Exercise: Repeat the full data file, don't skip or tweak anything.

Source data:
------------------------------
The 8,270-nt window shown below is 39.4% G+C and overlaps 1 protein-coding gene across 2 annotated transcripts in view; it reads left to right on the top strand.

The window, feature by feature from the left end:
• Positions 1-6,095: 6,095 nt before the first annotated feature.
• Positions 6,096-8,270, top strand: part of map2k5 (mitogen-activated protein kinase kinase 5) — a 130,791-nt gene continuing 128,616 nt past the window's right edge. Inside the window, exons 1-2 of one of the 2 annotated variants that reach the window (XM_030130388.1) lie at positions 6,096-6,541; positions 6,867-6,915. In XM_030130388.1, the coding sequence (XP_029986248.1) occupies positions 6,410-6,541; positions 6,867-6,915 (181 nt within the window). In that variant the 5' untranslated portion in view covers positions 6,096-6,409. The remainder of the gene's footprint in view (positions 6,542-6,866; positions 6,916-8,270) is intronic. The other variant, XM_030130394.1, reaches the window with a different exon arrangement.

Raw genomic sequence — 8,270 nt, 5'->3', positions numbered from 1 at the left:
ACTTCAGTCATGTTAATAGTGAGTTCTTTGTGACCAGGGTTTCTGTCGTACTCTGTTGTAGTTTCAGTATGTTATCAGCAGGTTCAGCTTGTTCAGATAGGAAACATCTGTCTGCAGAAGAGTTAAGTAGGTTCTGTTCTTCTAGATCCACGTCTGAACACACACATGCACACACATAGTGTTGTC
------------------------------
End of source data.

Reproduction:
The 8,270-nt window shown below is 39.4% G+C and overlaps 1 protein-coding gene across 2 annotated transcripts in view; it reads left to right on the top strand.

The window, feature by feature from the left end:
• Positions 1-6,095: 6,095 nt before the first annotated feature.
• Positions 6,096-8,270, top strand: part of map2k5 (mitogen-activated protein kinase kinase 5) — a 130,791-nt gene continuing 128,616 nt past the window's right edge. Inside the window, exons 1-2 of one of the 2 annotated variants that reach the window (XM_030130388.1) lie at positions 6,096-6,541; positions 6,867-6,915. In XM_030130388.1, the coding sequence (XP_029986248.1) occupies positions 6,410-6,541; positions 6,867-6,915 (181 nt within the window). In that variant the 5' untranslated portion in view covers positions 6,096-6,409. The remainder of the gene's footprint in view (positions 6,542-6,866; positions 6,916-8,270) is intronic. The other variant, XM_030130394.1, reaches the window with a different exon arrangement.

Raw genomic sequence — 8,270 nt, 5'->3', positions numbered from 1 at the left:
ACTTCAGTCATGTTAATAGTGAGTTCTTTGTGACCAGGGTTTCTGTCGTACTCTGTTGTAGTTTCAGTATGTTATCAGCAGGTTCAGCTTGTTCAGATAGGAAACATCTGTCTGCAGAAGAGTTAAGTAGGTTCTGTTCTTCTAGATCCACGTCTGAACACACACATGCACACACATAGTGTTGTC